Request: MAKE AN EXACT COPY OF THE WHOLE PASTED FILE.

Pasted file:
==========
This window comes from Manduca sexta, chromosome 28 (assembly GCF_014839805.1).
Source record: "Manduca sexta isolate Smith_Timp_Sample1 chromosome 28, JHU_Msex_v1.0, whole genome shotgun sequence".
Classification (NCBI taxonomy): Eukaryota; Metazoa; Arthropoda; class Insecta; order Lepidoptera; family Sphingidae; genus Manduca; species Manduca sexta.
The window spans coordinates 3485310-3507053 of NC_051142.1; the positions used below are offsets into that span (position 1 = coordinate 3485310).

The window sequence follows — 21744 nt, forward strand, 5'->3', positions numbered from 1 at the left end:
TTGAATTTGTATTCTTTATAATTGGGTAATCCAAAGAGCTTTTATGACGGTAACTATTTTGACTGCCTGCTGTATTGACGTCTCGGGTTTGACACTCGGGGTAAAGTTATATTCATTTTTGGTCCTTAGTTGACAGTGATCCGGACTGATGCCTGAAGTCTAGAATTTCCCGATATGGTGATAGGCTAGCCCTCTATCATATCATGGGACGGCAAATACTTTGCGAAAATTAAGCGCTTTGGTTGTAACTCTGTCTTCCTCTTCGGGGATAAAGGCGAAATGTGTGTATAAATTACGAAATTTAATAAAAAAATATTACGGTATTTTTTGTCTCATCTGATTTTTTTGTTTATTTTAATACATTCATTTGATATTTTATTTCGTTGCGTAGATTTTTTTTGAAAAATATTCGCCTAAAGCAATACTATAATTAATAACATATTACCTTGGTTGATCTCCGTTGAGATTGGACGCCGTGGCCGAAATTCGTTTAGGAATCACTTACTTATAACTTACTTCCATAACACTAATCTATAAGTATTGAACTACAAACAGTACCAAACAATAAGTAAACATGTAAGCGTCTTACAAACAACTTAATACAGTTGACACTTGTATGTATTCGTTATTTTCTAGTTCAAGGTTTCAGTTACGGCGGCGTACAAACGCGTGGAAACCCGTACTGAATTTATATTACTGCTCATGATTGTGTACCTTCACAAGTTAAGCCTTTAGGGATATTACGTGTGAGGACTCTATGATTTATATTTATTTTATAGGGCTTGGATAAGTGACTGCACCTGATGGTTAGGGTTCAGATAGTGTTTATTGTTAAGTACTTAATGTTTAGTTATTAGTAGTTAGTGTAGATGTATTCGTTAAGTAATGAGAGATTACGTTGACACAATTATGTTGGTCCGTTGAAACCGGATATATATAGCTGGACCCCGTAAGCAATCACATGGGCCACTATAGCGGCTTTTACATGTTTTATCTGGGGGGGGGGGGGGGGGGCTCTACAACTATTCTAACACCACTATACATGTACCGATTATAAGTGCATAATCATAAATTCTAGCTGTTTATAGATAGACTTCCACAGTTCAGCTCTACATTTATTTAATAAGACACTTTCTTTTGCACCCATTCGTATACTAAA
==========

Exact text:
This window comes from Manduca sexta, chromosome 28 (assembly GCF_014839805.1).
Source record: "Manduca sexta isolate Smith_Timp_Sample1 chromosome 28, JHU_Msex_v1.0, whole genome shotgun sequence".
Classification (NCBI taxonomy): Eukaryota; Metazoa; Arthropoda; class Insecta; order Lepidoptera; family Sphingidae; genus Manduca; species Manduca sexta.
The window spans coordinates 3485310-3507053 of NC_051142.1; the positions used below are offsets into that span (position 1 = coordinate 3485310).

The window sequence follows — 21744 nt, forward strand, 5'->3', positions numbered from 1 at the left end:
TTGAATTTGTATTCTTTATAATTGGGTAATCCAAAGAGCTTTTATGACGGTAACTATTTTGACTGCCTGCTGTATTGACGTCTCGGGTTTGACACTCGGGGTAAAGTTATATTCATTTTTGGTCCTTAGTTGACAGTGATCCGGACTGATGCCTGAAGTCTAGAATTTCCCGATATGGTGATAGGCTAGCCCTCTATCATATCATGGGACGGCAAATACTTTGCGAAAATTAAGCGCTTTGGTTGTAACTCTGTCTTCCTCTTCGGGGATAAAGGCGAAATGTGTGTATAAATTACGAAATTTAATAAAAAAATATTACGGTATTTTTTGTCTCATCTGATTTTTTTGTTTATTTTAATACATTCATTTGATATTTTATTTCGTTGCGTAGATTTTTTTTGAAAAATATTCGCCTAAAGCAATACTATAATTAATAACATATTACCTTGGTTGATCTCCGTTGAGATTGGACGCCGTGGCCGAAATTCGTTTAGGAATCACTTACTTATAACTTACTTCCATAACACTAATCTATAAGTATTGAACTACAAACAGTACCAAACAATAAGTAAACATGTAAGCGTCTTACAAACAACTTAATACAGTTGACACTTGTATGTATTCGTTATTTTCTAGTTCAAGGTTTCAGTTACGGCGGCGTACAAACGCGTGGAAACCCGTACTGAATTTATATTACTGCTCATGATTGTGTACCTTCACAAGTTAAGCCTTTAGGGATATTACGTGTGAGGACTCTATGATTTATATTTATTTTATAGGGCTTGGATAAGTGACTGCACCTGATGGTTAGGGTTCAGATAGTGTTTATTGTTAAGTACTTAATGTTTAGTTATTAGTAGTTAGTGTAGATGTATTCGTTAAGTAATGAGAGATTACGTTGACACAATTATGTTGGTCCGTTGAAACCGGATATATATAGCTGGACCCCGTAAGCAATCACATGGGCCACTATAGCGGCTTTTACATGTTTTATCTGGGGGGGGGGGGGGGGGGCTCTACAACTATTCTAACACCACTATACATGTACCGATTATAAGTGCATAATCATAAATTCTAGCTGTTTATAGATAGACTTCCACAGTTCAGCTCTACATTTATTTAATAAGACACTTTCTTTTGCACCCATTCGTATACTAAA